A Ghanian court has dismissed a cause charging 21 protesters for assembling at a pro-LGBTQ+ event due to insufficient evidence.

In May, 16 women and five men were arrested, in the city Ho, for “participating” in an LGBTQ+ friendly conference.

Chief Superintendent of Police Yakubu Ayamga, a police prosecutor, said there was not enough evidence to go ahead with prosecution.

“What this means is that they cannot be brought back to court on the same charges. So they have been freed,” Ayamga told Reuters.

“The court dismissed the case today based on the opinion (of the attorney general) and the 21 people were acquitted,” he told Africa News.

Julia Ayertey, the attorney for the 21 arrestees, confirmed the ruling while speaking to the African news outlet.

“We welcome the decision, which has always been our line from the beginning of this case,” she said.

Rightify Ghana, a human rights organization in Ghana, took to Twitter to celebrate the news and elaborate on the unfolding case.

“A Ho Circuit Court has dismissed the case against the 21 human rights defenders and participants of a paralegal training, who were arrested on May 20 for “unlawful assembly” and detained for 22 days by the police, after multiple bails were turned down,” Rightify Ghana posted.

The account added: “According to the prosecutors, the Attorney General has said that they do not have enough evidence to prosecute the 21 persons. Consequently, the judge dismissed the case against them

“More importantly, the risk of them being prosecuted by Ghana’s far-reaching anti-LGBTQ bill, if passed, is no more. They are now free to live and continue with their lives. Most of them have lost homes, employment, friends and families as a result of this case.”

News of the activists’ release has been met with relief. One user tweeted:  “People organising around LGBT rights in Ghana are doing such an amazing job – I hope we hear about how these wrongfully arrested activists are supported in rebuilding their lives after this violent experience.”

On May 21, authorities arrested “suspects” for unlawful assembly at a conference in the West African nation.

“The command is cautioning the public, particularly parents, to be wary of activities of persons involved in this misbehaviour and report them to the police,” the Ghana Police Service said in a statement.

LGBTQ people and activists have been increasingly targeted by police since Jan. 31, Bloomberg reports.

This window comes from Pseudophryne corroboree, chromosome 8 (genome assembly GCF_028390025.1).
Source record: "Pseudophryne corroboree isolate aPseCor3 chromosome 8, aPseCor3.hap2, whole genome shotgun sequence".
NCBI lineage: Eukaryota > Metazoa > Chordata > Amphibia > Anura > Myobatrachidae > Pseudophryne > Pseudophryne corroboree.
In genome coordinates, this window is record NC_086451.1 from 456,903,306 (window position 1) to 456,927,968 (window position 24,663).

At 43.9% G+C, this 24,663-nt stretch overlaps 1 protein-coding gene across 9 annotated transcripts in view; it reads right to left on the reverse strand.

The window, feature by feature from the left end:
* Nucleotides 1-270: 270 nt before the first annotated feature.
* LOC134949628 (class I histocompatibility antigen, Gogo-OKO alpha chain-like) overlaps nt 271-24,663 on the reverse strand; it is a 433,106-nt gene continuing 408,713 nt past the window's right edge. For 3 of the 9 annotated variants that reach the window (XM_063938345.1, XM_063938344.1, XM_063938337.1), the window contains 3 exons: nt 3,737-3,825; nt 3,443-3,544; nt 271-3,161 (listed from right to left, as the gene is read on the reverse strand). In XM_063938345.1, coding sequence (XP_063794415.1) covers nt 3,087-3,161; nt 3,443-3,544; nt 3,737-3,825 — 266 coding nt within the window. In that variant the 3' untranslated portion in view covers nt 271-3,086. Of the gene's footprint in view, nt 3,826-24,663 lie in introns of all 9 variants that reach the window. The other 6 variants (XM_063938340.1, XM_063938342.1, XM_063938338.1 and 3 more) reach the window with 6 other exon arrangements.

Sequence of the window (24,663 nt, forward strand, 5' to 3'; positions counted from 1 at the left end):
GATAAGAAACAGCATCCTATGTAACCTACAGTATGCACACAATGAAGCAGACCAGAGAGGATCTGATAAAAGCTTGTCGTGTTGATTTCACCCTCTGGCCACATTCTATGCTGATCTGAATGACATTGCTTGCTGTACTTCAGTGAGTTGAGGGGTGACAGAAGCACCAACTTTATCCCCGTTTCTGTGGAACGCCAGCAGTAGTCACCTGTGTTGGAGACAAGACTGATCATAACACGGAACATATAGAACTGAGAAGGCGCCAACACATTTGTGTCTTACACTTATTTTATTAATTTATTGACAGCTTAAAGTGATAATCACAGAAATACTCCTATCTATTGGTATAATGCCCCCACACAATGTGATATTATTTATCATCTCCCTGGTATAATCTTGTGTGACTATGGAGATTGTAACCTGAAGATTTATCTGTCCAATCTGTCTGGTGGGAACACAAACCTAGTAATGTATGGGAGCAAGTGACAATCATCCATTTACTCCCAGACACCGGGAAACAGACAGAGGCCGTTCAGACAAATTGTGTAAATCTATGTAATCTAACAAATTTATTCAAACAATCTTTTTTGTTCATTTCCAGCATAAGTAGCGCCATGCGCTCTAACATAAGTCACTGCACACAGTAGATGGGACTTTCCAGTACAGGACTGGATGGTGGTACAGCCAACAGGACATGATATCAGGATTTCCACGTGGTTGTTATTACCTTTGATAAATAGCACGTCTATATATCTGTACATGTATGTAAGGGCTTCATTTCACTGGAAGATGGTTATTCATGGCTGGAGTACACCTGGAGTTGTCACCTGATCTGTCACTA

In late January, Ghana authorities shut down a fundraiser for a gay community centre in the capital city of Accra.

Earlier this year, police shut down the LGBT+ Rights Ghana’s community space following political petitions for the closure of Ghana’s first LGBTQ+ centre.

The facility, which is run by the local charity LGBT+ Rights Ghana, was set up to offer a safe space for LGBTQ+ individuals.

In response to the intolerance expressed by politicians and ministers, The European Union Delegation to Ghana shared a message of unity and support for the Ghanaian LGBTQ+ community.

The post read: “A couple of weeks ago the EU in Ghana participated in the opening of the new community space of the LGBTQ+ Rights Ghana.

Equality, tolerance and respect for each other are core values of the EU. The EU supports civil society organisations promoting.”

However, on Tuesday (February 24), the LGBTQ+ Rights Ghana movement revealed that members of the cause had been targeted by police and their house was raided. Ghana’s first LGBTQ+ office was forced to close.

LGBT+ people face widespread persecution in the West African nation where gay sex is punishable with up to three years imprisonment.

In 2018, The Human Rights Watch issued a report that documented violence and discrimination against LGBTQ+ people in Ghana.

The report uncovered that homosexuality is banned under the Criminal Offences Act, however, the laws are believed to be a result of colonial legacy and rarely enforced.

Related: Anger and fear in Ghana as bill seeks to criminalise LGBTQ+ people